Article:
Although they are not a dime a dozen, SUVs fitted with V12 engines do exist. We take a look at a five of them.
Launched last year, the Bentley Bentayga has been punted as the world’s fastest, most powerful SUV and it only comes with twelve-cylinder power, at least initially. It is fitted with the brand-new version of Bentley’s signature 6.0-liter twin-turbo W12, that pushes out 447Kw and 900Nm of torque through an eight-speed automatic transmission to all four wheels. The Bentayga achieves 0-100 km/h in 4.1 seconds and a top speed of 301 km/h. Not too shabby for a vehicle weighing over 2500kg. Of course that much power doesn’t come cheaply: it will cost you just under R4-million to make one your own.
Mercedes is one of the few automakers still producing twelve-cylinder engines, and its AMG performance division has its very own. The 6.0-liter twin-turbo V12 is even more potent than Bentley’s, churning out 463kW and 1000Nm of torque. The engineers in Affalterbach have installed it in the SL roadster and various versions of the S-Class (and the CL coupe before it) and a few years ago slotted it into the Geländewagen to make the bonkers Mercedes-AMG G65. It arrived in the US just last year with a price tag also north of $200k. At 2800kg, it weighs even more than the Bentayga, so it takes a considerably longer 5.2 seconds to hit 100km/h. We don’t even want to know how fast a vehicle with the aerodynamic profile of a barn door will go flat out.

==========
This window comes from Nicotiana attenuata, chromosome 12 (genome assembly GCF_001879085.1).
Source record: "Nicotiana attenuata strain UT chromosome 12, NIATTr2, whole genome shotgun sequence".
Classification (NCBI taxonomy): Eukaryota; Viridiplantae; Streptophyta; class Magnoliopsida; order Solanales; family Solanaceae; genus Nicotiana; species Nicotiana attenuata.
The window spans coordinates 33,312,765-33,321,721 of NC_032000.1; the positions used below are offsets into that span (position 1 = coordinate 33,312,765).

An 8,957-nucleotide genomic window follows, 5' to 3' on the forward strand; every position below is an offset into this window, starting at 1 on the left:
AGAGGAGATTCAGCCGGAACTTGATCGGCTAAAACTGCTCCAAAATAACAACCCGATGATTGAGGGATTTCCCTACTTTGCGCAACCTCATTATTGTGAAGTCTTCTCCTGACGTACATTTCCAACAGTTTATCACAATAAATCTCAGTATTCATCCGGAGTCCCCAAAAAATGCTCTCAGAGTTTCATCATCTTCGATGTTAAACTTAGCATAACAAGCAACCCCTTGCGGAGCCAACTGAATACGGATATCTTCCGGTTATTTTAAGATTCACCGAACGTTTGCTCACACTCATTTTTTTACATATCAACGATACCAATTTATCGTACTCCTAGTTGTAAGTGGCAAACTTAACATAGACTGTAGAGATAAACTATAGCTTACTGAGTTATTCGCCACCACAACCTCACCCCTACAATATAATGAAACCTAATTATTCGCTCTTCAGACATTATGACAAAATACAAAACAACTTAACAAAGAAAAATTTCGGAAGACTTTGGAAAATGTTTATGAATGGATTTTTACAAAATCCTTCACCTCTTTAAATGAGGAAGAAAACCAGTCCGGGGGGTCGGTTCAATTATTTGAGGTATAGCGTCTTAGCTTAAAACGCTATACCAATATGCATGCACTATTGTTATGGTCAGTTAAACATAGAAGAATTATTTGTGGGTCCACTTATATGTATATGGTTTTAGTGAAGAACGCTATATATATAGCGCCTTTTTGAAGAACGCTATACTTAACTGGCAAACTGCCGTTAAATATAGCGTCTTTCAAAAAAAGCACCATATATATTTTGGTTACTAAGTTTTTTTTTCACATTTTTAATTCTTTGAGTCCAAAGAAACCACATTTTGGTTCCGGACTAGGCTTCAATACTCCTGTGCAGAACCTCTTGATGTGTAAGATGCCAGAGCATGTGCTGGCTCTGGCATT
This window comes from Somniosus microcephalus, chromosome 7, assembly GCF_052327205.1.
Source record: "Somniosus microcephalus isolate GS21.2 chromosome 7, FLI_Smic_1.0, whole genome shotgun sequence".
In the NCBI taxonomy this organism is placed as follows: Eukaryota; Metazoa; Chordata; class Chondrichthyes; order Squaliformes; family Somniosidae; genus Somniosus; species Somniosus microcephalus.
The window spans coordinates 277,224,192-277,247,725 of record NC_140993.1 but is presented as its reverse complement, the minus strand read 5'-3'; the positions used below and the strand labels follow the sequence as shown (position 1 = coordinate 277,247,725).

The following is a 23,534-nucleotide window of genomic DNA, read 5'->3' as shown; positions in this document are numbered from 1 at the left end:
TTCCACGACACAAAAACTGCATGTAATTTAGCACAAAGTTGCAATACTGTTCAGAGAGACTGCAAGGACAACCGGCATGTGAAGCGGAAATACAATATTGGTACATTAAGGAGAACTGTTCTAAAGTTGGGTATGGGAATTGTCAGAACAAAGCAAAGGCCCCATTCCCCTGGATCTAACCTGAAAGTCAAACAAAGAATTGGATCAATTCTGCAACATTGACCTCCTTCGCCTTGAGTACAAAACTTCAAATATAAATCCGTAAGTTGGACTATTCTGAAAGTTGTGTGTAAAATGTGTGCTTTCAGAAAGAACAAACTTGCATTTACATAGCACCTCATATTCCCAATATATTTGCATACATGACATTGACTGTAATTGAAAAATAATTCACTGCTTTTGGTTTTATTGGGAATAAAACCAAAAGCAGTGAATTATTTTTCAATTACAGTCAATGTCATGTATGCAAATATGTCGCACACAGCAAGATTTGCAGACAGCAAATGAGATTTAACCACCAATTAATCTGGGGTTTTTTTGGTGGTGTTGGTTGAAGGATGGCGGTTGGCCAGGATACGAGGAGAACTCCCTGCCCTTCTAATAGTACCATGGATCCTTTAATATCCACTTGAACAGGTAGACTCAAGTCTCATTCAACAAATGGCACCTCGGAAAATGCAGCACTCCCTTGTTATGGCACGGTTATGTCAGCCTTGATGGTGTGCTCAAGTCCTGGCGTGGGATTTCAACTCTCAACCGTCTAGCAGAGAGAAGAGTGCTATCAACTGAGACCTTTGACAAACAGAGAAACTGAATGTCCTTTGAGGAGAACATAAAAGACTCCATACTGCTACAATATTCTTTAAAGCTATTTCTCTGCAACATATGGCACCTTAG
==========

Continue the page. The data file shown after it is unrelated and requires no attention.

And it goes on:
The Bentayga isn’t the only SUV to have received Bentley’s W12. And the 5.0-liter V10 TDI wasn’t the only mad engine to have featured in the first-generation Volkswagen Touareg. The two came together from 2005 through 2010 when you could get a Touareg with a W12, rated at 331kW and 600Nm of torque. That’s considerably less than the engine makes today, so the 0-100km/h time, while respectable, took 5.9 seconds. The model was initially supposed to be a limited edition, but demand especially from the Middle East (where fuel cost is less of a consideration) saw it put into regular production.
Audi took a decidedly different approach to its twelve-cylinder sports utility vehicle than its sister brands have. Built on the same platform as the Touareg, the Q7 also offered a 6.0-liter twin-turbo V12 – only this one burned diesel instead of petrol. At 367kW, power was still higher than the Touareg’s W12, but torque matched that of the G65 at 1000Nm. As a result 0-100km/h was quoted at 5.5 seconds, bridging the gap between the performance of its two aforementioned German rivals. The engine was so potent that Audi even considered putting it into the R8 supercar, but after presenting a couple of concepts, the project was ultimately shelved – and the engine along with it after 2010.
The forthcoming Urus is slated to pack a twin-turbo V8, but its precursor slotted the Countach’s V12 under the hood. The model name was LM002 but it was popularly known as the “Rambo Lambo.” Power was quoted at 331kW (same as the Touareg) but torque from the engine originally developed for a sports car, was down to 500Nm. It took 7.7 seconds to reach 100km/h and top speed at 190kph, which pales in comparison to what these other twelve-cylinder SUVs can do – but was much, much faster than the Range Rovers and Hummers of its day. Only 328 were made between 1986 and 1993.